So much has changed, and so little. Like this kitchen for example. All those years ago when they moved in back when Debra and Jack were small, she and David had all those grand plans. They were going to open up the ceiling, put in a bay window, put in French doors. David had this thing for French doors, always pointing them out when they were driving through some neighborhood somewhere. Nora never understood it. Did David have an image of himself flinging them open, walking out onto a green lawn shining with dew…? Nora had no idea, because she never knew what was in his mind. She thought she did at one point, but then she realized she didn’t when he came home from work when the kids were already in college and not really kids anymore, and sat down with her in this very kitchen and said he was leaving her, that he was in love with someone else. Janet, from his office, who Nora remembered from the Christmas party with the red dress and the tiny gold earrings that gleamed like misplaced stars and the lovely laugh that Nora noticed even before David introduced them, she heard it from across the room while she was getting another glass of wine, and it hung there in the air, bright and careless like a red scarf caught in the wind. Nora was angry, sure, but also she couldn’t blame him in a way, because, well, she heard that laugh for herself. Nora never felt light enough to laugh that way—and face it, wasn’t really capable—she hadn’t had that sort of life, the kind that allows for brilliant laughter pouring out of it occasionally like light through a crack in a wall. There were the ghosts for one, which of course would drag one down with reminders of one’s mortality and that sort of thing, but also things had happened to her, things that didn’t seem to happen to other people. Including: how her mother went crazy and started scrawling strange messages on sticky notes in shaky handwriting all over the house and screamed at the neighbors and let the mail pile up in a bin on the front step and wore nothing but her dead father’s bathrobe for three months until she dropped dead, to everyone’s relief.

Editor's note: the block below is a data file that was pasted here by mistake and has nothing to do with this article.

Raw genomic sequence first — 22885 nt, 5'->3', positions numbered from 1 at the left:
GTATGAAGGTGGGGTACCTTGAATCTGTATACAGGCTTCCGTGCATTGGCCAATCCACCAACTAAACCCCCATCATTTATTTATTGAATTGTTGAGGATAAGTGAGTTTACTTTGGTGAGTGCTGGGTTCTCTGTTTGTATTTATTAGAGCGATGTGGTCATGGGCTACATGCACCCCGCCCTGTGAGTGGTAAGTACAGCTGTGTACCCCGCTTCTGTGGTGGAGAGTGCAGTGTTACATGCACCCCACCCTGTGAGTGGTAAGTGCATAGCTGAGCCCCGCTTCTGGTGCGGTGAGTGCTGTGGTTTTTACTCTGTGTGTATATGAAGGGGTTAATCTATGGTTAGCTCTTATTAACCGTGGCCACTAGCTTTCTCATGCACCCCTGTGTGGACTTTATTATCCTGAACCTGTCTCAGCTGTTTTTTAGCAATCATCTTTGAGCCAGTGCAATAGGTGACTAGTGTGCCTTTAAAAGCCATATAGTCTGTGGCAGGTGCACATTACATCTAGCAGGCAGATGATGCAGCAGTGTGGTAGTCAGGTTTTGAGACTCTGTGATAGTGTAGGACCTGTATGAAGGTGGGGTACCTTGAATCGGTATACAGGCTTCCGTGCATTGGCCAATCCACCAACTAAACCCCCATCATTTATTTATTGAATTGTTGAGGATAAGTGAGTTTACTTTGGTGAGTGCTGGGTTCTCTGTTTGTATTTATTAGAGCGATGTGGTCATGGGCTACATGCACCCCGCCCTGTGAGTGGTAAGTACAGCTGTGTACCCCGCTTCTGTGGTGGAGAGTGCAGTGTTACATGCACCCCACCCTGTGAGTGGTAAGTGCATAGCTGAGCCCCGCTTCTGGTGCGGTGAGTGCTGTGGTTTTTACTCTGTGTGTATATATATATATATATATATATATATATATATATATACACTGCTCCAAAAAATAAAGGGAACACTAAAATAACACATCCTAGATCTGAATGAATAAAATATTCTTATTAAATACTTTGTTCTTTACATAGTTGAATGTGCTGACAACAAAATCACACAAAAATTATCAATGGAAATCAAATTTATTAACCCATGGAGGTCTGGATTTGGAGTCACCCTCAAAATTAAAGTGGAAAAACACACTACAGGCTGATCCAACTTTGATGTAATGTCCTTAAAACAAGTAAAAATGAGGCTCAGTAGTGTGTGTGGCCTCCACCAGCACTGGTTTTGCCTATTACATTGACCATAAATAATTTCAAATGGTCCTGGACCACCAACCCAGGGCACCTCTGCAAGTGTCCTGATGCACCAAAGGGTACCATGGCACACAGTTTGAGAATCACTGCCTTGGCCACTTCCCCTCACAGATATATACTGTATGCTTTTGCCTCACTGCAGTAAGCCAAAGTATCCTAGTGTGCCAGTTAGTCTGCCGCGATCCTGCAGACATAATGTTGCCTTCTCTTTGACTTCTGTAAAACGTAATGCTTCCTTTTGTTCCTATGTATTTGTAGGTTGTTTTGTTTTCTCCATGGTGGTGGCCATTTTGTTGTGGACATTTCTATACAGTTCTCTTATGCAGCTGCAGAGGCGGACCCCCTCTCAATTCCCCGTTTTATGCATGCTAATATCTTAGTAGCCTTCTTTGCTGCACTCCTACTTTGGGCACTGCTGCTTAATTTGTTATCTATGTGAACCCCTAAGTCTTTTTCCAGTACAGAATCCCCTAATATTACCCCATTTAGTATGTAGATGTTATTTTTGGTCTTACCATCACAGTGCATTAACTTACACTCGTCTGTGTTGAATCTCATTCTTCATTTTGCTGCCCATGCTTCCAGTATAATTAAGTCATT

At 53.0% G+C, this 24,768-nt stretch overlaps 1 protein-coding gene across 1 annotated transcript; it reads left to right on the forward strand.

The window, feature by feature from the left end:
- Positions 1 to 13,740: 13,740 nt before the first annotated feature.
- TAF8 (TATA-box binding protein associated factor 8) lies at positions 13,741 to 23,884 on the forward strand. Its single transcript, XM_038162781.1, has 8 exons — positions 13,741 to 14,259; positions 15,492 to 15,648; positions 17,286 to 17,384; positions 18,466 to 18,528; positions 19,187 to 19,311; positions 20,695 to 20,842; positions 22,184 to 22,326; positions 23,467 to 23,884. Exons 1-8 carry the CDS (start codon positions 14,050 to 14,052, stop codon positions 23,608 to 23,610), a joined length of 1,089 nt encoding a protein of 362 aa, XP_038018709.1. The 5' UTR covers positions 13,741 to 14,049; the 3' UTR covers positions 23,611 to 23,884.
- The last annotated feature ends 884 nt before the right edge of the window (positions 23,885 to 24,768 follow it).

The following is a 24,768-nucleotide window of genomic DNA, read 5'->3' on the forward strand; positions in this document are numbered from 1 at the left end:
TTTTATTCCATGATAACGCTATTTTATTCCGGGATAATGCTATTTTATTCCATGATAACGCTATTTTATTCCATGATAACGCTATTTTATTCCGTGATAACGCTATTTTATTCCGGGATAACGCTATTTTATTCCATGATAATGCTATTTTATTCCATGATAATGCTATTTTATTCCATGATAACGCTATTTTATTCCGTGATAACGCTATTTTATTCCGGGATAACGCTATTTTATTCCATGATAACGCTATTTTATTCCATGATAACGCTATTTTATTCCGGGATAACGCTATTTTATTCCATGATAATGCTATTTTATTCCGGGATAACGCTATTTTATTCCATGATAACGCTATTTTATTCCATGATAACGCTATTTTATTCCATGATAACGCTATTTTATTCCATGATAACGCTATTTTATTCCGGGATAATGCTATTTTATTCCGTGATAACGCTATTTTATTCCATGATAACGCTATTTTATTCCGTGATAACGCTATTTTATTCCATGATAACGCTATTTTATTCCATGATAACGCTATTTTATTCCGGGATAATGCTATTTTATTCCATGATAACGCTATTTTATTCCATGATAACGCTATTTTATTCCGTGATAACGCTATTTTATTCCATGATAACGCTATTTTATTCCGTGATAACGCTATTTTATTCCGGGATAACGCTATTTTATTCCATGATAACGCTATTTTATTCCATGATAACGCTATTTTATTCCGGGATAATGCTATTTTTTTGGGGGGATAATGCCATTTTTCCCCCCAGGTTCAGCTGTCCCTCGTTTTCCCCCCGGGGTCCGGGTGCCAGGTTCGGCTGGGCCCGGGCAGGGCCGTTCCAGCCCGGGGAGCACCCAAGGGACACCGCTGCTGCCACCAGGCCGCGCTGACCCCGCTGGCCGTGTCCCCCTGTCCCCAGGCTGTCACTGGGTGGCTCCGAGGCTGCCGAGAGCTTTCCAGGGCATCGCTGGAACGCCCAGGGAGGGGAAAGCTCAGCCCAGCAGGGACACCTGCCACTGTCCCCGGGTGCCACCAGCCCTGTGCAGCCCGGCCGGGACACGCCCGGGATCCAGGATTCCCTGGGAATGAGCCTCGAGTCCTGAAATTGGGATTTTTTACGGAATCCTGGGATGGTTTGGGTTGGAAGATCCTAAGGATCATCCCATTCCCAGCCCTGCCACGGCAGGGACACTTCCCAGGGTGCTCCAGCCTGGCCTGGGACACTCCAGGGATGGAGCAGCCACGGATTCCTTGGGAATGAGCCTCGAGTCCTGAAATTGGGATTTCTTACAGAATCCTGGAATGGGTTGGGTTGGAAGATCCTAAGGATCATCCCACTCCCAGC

So David was in love with Janet with that laugh and the tiny gold earrings that gleamed like misplaced stars and he packed his things and left, leaving Nora everything, or mostly everything, he and Janet were starting from scratch, and Nora had this house. This house with its sighing and droning appliances, with the view of the elementary school, where she returned every day after work, the kids almost gone, and not really kids anymore, always at friends’ houses or working or at school or concerts, coming home and crackling with energy, all their discoveries about the world clinging to them with the fresh wetness of paint that had just been applied to a canvas. And then the light shifted across the kitchen floor and gold crept into it and they were actually gone, first one and then the next year the other. And Nora still went to work in the morning and the appliances still hummed and sighed when she got home, and occasionally she’d see the dead teachers when she was getting ready, and she knew for sure they were dead by that point, because she could remember when they died, Mrs. Hofstetter in her kitchen listening to NPR and Mrs. Kittridge a few years later in a hospice with some strange cancer that Nora had never heard of that had come on quickly and swept straight through her like a strong wind and then vanished, taking her with it for good.